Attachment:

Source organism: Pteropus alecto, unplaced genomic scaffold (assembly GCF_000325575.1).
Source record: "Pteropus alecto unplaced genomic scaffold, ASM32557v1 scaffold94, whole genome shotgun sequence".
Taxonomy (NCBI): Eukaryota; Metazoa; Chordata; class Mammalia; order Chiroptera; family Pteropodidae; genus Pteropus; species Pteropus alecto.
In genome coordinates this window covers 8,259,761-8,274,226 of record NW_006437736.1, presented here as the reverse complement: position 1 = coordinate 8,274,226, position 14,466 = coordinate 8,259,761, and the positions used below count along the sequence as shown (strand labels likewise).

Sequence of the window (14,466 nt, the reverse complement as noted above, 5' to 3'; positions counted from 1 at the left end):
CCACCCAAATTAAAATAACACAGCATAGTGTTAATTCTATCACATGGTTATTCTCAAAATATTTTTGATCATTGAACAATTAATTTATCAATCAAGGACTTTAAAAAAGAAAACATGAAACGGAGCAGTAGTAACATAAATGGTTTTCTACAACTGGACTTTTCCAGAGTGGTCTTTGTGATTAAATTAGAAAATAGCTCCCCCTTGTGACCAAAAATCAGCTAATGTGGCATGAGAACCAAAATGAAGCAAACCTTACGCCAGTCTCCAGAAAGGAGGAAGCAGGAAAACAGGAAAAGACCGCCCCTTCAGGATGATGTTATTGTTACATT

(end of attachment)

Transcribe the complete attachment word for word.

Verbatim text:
Source organism: Pteropus alecto, unplaced genomic scaffold (assembly GCF_000325575.1).
Source record: "Pteropus alecto unplaced genomic scaffold, ASM32557v1 scaffold94, whole genome shotgun sequence".
Taxonomy (NCBI): Eukaryota; Metazoa; Chordata; class Mammalia; order Chiroptera; family Pteropodidae; genus Pteropus; species Pteropus alecto.
In genome coordinates this window covers 8,259,761-8,274,226 of record NW_006437736.1, presented here as the reverse complement: position 1 = coordinate 8,274,226, position 14,466 = coordinate 8,259,761, and the positions used below count along the sequence as shown (strand labels likewise).

Sequence of the window (14,466 nt, the reverse complement as noted above, 5' to 3'; positions counted from 1 at the left end):
CCACCCAAATTAAAATAACACAGCATAGTGTTAATTCTATCACATGGTTATTCTCAAAATATTTTTGATCATTGAACAATTAATTTATCAATCAAGGACTTTAAAAAAGAAAACATGAAACGGAGCAGTAGTAACATAAATGGTTTTCTACAACTGGACTTTTCCAGAGTGGTCTTTGTGATTAAATTAGAAAATAGCTCCCCCTTGTGACCAAAAATCAGCTAATGTGGCATGAGAACCAAAATGAAGCAAACCTTACGCCAGTCTCCAGAAAGGAGGAAGCAGGAAAACAGGAAAAGACCGCCCCTTCAGGATGATGTTATTGTTACATT